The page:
The Science Of Snow

Jan 2 2012 @ 9:33am

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Jennifer Ouellette examines our understanding of the snowflake:

The higher the humidity, the more complex the shape, and if the humidity is especially high, they can even form into long needles or large thin plates. Scientists aren’t entirely sure why, but they suspect it has to do with the complex underlying physics of how water vapor molecules are slowly incorporated into the growing ice crystal — what Descartes termed the "ordinary order of Nature." There's still a lot of mystery in that ordinariness.

Cheryl Murphy explains why freshly fallen snow looks white:

This is because sunlight traveling to and through the airy snow is made up of all of the colors in the visible spectrum of light. This light is scattered and reflected through the many snow crystals and flakes. The hexagonal bases of snow crystals act like thousands of prisms lying on the ground, refracting and reflecting all of the colors of the visible light. In most cases, no wavelengths or colors of light are absorbed by the snow and nearly all of the light is reflected back towards our eyes which interpret all of these reflected wavelengths together as the color white.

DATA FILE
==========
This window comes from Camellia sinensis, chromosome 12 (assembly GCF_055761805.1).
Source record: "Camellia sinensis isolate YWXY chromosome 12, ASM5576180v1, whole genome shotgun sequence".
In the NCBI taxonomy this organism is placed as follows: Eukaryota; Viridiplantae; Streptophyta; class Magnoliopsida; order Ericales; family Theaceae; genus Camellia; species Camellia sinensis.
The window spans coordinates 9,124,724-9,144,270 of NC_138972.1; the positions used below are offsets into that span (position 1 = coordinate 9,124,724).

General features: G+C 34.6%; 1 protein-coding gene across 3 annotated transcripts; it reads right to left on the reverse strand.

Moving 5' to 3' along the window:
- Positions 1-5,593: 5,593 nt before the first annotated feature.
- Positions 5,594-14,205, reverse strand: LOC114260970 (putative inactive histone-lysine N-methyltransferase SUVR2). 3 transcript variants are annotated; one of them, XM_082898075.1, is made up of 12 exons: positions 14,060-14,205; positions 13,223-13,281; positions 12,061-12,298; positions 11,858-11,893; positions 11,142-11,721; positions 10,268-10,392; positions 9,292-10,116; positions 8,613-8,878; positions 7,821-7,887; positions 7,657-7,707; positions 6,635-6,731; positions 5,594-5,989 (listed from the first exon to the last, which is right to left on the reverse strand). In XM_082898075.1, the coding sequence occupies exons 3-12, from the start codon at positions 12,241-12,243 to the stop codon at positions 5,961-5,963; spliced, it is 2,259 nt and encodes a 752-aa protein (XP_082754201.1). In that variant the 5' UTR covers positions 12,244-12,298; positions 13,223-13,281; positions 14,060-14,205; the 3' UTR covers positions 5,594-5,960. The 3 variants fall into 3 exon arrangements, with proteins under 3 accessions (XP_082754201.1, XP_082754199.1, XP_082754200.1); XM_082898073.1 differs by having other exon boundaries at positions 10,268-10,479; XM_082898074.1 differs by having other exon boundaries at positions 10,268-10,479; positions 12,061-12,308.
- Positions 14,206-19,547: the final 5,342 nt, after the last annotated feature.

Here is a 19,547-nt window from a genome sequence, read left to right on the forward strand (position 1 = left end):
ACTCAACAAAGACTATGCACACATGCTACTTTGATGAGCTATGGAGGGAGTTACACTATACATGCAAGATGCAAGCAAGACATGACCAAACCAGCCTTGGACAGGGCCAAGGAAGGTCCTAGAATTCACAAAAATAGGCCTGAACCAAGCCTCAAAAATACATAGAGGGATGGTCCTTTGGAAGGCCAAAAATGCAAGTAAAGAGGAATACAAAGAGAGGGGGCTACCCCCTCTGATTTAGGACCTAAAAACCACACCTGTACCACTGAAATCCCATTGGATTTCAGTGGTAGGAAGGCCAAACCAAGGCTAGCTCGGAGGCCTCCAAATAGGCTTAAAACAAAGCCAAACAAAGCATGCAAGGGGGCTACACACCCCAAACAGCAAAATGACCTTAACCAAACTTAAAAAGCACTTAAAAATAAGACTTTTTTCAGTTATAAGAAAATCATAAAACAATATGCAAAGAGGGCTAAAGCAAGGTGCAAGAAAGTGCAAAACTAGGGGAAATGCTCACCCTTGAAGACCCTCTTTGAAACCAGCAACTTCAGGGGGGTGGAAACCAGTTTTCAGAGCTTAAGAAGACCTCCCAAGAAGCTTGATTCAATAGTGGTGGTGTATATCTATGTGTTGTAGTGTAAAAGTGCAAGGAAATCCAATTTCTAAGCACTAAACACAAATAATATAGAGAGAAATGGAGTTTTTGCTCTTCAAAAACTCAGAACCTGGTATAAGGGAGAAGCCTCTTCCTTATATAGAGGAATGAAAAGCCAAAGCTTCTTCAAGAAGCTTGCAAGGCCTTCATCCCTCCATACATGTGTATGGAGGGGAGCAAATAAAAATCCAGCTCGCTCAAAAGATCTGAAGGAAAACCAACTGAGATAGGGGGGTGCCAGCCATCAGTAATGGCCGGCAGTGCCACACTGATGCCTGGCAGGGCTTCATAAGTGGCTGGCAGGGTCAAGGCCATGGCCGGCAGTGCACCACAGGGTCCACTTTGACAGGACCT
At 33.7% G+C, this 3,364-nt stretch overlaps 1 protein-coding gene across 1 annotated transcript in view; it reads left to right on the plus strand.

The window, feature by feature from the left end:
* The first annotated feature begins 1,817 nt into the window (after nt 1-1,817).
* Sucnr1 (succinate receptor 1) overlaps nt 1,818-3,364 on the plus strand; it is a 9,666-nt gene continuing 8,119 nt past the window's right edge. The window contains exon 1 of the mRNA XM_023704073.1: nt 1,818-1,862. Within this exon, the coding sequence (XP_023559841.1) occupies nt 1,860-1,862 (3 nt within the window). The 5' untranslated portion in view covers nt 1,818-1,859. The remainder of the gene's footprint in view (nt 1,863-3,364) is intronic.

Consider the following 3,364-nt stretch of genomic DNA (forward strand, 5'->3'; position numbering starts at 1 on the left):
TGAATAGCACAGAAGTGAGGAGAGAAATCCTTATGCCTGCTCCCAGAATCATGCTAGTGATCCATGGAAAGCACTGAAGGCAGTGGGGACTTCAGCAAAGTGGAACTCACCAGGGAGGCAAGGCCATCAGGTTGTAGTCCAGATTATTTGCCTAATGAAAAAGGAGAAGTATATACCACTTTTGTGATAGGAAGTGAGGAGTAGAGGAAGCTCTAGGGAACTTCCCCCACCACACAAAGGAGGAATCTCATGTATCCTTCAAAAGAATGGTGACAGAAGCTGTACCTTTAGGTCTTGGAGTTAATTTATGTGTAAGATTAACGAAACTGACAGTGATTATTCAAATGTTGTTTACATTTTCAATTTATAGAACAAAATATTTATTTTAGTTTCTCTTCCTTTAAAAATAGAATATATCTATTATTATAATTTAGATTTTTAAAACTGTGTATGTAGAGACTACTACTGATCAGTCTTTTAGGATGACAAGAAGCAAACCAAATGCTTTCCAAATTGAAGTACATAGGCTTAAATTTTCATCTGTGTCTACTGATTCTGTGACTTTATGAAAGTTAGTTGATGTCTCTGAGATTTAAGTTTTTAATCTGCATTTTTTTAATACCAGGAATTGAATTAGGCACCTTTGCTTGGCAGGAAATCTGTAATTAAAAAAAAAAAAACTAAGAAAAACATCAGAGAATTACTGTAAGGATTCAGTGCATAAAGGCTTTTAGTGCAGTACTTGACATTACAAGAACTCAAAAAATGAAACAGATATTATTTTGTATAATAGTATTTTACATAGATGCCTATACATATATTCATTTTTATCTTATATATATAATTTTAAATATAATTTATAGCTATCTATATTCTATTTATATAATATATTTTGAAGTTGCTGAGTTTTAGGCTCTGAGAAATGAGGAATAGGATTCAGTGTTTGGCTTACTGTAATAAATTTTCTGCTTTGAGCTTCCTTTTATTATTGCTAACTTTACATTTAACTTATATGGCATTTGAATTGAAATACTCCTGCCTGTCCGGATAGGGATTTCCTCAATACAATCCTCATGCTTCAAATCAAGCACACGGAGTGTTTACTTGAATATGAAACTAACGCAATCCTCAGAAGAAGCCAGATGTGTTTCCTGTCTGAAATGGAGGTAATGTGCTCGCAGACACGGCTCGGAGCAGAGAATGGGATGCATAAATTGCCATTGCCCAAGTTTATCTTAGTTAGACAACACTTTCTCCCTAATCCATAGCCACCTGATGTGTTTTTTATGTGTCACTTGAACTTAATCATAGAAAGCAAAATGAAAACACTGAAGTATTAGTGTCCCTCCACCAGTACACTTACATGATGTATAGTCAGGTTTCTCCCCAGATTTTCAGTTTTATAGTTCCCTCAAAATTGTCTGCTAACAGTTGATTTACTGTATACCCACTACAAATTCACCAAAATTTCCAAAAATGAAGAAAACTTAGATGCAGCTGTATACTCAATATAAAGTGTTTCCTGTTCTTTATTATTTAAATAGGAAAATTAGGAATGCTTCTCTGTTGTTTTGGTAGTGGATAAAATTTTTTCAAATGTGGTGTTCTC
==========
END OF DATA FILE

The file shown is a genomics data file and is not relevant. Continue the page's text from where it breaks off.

(Photo by Jaspar Nance)